MF Tomlinson – Strange Time: Album Review

Languid portraits of a world in turmoil from MF Tomlinson

Release Date:  9th April 2021

Label: Self Release

Formats: Limited Edition vinyl / Digital

It’s a well-known fact that some of us have handled lockdown better and more constructively than others.  On the evidence of his new album, Strange Time, London-based Brisbanite, MF Tomlinson features prominently amongst those who have dealt well with the enforced isolation that has been our lot for much of the past twelve months.  For example, he’s spent time becoming pretty useful on the saxophone, and he’s also picked up his acoustic guitar and written a string of songs that reflect on the circumstances of lockdown and the various turmoils that face the world today. Songs that are, in MF’s own words – “Littered with daily observations, aimless thoughts and vulnerable truths.”

MF’s early success in the music business was as the vocalist and rhythm guitarist with Aussie indie rockers Yves Klein Blue who toured the world, often supporting the likes of Franz Ferdinand and Powerfinger.  He relocated to London after YKB disbanded and formed another band, Many Things, before, in 2020, launching his MF Tomlinson solo project with his acclaimed EP Last Days In Rome.  

Strange Time MF’s his first solo album and to fill out the sound, he has enlisted the support of a dozen or so of his musician friends – an ensemble he has dubbed the MFs, not to reflect his own moniker but because, in his words, “They’re all talented motherfuckers.”  In full, that list of MFs is: MF himself on vocals, acoustic guitar, electric guitar, synth and sax, Joe Conner on pianet, clarinet and bass guitar, Viljam Nybacka on bass guitar and organ, Marcus Hamblett on flugelhorn and trumpet, Connie Chatwin on backing vocals, Fifi Homan on cello, Ami Koda on flute and backing vocals, Gail Tasker on flute, Ed Grimshaw on drums, Yiğit Bülbül on percussion, Ben Manning on double bass and Angus James on electric guitar.  That’s an eclectic mix of instruments, and they’re certainly used to good effect to create a sound that is full and rich, yet simultaneously pastoral and laid back.

The songs on Strange Time are all fairly long – half of them log in at over five minutes – and MF’s declared influences that include Brigitte Fontaine, Leonard Cohen and Bobbie Gentry are all detectable in the songwriting which covers a number of potentially difficult topics in a sympathetic way, with occasional sprinklings of self-deprecation and humour to sweeten the medicine.

We start with the title track, a song with a delightful laid-back vibe that sets the tone for the whole album.  It’s probably the best reflection of the lockdown ordeal that I’ve heard yet and, despite lyrics like “I’m locked down in my home, just scrolling my phone, I’m trying to fathom the tragedy now and hereafter” and “We got more than we bargained for this time” that certainly don’t shirk in the ‘blunt assessment’ stakes. MF actually manages to make the isolation and introspection of lockdown seem appealing!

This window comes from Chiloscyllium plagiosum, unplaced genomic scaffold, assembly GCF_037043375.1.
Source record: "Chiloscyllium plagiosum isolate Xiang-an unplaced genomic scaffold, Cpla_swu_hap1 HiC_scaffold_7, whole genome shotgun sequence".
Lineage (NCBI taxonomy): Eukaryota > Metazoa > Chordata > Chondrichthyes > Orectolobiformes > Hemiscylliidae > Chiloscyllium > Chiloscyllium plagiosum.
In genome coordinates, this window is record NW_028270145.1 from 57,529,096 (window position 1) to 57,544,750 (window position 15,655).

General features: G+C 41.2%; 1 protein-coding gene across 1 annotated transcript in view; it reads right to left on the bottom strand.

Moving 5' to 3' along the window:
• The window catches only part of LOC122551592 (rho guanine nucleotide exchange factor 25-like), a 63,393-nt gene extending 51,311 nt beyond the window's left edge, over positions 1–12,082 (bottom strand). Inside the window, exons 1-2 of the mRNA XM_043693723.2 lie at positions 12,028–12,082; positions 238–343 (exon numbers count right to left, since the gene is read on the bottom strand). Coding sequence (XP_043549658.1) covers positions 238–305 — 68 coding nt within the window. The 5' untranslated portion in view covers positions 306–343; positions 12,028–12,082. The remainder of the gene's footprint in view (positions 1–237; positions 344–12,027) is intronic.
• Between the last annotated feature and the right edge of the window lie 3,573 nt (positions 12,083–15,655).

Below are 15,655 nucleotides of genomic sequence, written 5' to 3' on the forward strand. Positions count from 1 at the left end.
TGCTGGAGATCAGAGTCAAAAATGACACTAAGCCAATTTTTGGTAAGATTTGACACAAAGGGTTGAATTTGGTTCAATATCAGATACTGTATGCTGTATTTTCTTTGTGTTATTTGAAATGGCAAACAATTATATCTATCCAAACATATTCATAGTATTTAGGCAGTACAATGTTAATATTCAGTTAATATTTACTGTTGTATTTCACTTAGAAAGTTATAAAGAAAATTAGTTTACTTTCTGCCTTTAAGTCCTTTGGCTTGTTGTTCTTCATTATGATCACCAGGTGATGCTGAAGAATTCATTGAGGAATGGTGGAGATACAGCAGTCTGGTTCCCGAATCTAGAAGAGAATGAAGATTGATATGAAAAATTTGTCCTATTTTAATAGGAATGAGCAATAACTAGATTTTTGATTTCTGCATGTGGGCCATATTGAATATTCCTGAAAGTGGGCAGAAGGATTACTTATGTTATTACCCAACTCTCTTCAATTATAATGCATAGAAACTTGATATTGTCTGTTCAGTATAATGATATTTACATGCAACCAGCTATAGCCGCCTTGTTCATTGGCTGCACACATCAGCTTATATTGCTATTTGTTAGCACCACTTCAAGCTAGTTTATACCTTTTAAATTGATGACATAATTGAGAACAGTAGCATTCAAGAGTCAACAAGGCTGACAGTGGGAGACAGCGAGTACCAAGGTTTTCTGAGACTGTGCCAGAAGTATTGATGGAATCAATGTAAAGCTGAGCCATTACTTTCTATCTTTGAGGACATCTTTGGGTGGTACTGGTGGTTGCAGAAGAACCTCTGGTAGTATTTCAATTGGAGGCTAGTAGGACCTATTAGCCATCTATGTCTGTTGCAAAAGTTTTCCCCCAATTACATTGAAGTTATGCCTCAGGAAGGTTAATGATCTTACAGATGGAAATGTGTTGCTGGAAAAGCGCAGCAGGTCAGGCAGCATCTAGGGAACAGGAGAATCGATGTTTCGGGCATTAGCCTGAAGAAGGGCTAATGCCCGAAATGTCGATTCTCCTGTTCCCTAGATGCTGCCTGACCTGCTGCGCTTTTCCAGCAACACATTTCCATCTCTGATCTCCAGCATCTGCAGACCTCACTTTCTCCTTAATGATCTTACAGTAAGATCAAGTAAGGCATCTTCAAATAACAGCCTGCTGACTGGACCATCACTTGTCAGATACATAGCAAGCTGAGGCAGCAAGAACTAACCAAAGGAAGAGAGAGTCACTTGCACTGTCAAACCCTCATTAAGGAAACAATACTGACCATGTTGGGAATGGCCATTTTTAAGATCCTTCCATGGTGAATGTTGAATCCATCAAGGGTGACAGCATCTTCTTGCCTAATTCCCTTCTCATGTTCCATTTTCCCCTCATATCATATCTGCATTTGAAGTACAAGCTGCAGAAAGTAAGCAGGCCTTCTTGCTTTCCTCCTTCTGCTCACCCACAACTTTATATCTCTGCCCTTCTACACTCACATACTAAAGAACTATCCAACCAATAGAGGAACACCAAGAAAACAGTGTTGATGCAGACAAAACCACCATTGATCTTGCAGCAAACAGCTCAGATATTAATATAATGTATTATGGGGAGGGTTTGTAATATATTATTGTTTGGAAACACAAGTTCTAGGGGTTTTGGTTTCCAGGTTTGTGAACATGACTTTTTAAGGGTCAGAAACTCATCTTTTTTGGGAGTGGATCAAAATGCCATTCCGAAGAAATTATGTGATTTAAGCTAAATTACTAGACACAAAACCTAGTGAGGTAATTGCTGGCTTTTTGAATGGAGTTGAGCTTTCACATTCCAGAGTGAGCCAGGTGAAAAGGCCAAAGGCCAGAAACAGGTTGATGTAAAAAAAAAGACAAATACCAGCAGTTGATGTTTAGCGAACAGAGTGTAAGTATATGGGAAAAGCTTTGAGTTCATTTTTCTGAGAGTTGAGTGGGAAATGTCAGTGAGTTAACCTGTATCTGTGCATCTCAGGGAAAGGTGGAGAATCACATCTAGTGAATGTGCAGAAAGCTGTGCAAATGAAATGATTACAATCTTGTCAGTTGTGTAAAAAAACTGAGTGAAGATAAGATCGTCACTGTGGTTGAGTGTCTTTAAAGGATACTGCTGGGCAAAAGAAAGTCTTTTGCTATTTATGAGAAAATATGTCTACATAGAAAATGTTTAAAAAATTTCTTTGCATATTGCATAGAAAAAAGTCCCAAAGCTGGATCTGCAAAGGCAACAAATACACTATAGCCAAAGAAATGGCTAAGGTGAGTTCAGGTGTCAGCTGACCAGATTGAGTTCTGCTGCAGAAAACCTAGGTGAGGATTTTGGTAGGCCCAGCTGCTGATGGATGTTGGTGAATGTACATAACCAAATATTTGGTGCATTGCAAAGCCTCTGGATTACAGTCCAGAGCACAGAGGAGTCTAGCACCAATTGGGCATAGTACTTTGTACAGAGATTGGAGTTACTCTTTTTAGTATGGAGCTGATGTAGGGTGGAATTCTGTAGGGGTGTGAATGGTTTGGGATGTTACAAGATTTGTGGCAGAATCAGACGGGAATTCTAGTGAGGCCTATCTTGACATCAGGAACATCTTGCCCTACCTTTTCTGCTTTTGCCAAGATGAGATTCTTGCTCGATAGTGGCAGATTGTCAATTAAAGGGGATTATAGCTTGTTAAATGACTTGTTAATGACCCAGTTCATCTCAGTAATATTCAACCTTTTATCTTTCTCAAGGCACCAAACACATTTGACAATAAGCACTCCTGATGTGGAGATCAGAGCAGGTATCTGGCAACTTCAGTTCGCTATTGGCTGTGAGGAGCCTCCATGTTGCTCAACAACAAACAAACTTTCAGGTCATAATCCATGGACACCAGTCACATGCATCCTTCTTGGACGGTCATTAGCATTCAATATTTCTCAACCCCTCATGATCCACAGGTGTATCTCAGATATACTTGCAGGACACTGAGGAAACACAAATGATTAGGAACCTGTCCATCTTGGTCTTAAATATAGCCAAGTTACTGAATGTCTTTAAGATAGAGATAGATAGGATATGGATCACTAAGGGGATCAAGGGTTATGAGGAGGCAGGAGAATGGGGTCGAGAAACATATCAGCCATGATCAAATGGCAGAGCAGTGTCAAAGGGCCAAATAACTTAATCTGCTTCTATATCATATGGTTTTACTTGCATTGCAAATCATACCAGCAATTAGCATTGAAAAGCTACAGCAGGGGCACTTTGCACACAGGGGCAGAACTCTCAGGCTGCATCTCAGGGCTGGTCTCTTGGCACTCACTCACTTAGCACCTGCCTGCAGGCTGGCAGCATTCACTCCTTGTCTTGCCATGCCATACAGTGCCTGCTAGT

Spring muses on the thought that, perhaps, the time of the human race may be coming to an end and that the less harmful species (ie – everything else on Earth) is about to step in and reclaim the planet.  It’s a jazzy, languid number with some wonderful brass and autoharp parts that add a lush texture and help build towards a genuine feeling of rebirth.  MF uses the next track, Long Day, to reflect on his experiences of working in a bakery, an occupation that involved early starts and late finishes.  MF’s life observations and half-conscious impressions are backed by pastoral flute and subtle percussion; a wonderful tune.

The album’s central track is probably the seven-minute-plus Them Apples.  A co-write with band member Viljam Nybacka, it comes in several chunks, the first of which recalls the restrained jazz/folk/rock of Pentangle, before moving on to something considerably more abstract and almost King Crimson-like.  It’s a highly evocative piece with references to SOS notes found in cheap clothes imported from Bangladesh and the tidal threat to Venice and features some excellent flute and guitar contributions and an awesome backing vocal from Connie Chatwin.

In contrast, Baby’s Been Gone is an accessible, hummable love song with a lyric that makes you wonder if you should really be taking it too seriously.  Fifi Homan’s cello adds an enjoyable richness to the tune’s arrangement. 

The album closes with Thursday 8PM, a song named for the weekly time when society came together during summer 2020 to show their appreciation for the NHS.  MF notes his reservations about the value of the ‘clap for carers’ whilst the government was continuing to gut the NHS, but also “found solace and hope in the collective energy it brought and [noted that] it served as a reminder that humanity will prevail.” Sentiments I wholeheartedly support.  The song is pleasant with a slight calypso feel and a combination of double bass, light percussion, flute and acoustic guitar that is reminiscent of the late sixties sound of bands like Trees.  Very nice.

I’ve enjoyed Strange Times.  It’s an album packed with soft, languid jazzy tunes, great instrumentation and messages that encourage reflection on the Strange Times we live in and in the impact our actions are having on our planet.  Well worth a listen.

Watch the Official Video to the album’s title track Strange Time here:

MF Tomlinson Online: Website/ Facebook/ Twitter/ Instagram/ YouTube/ Bandcamp

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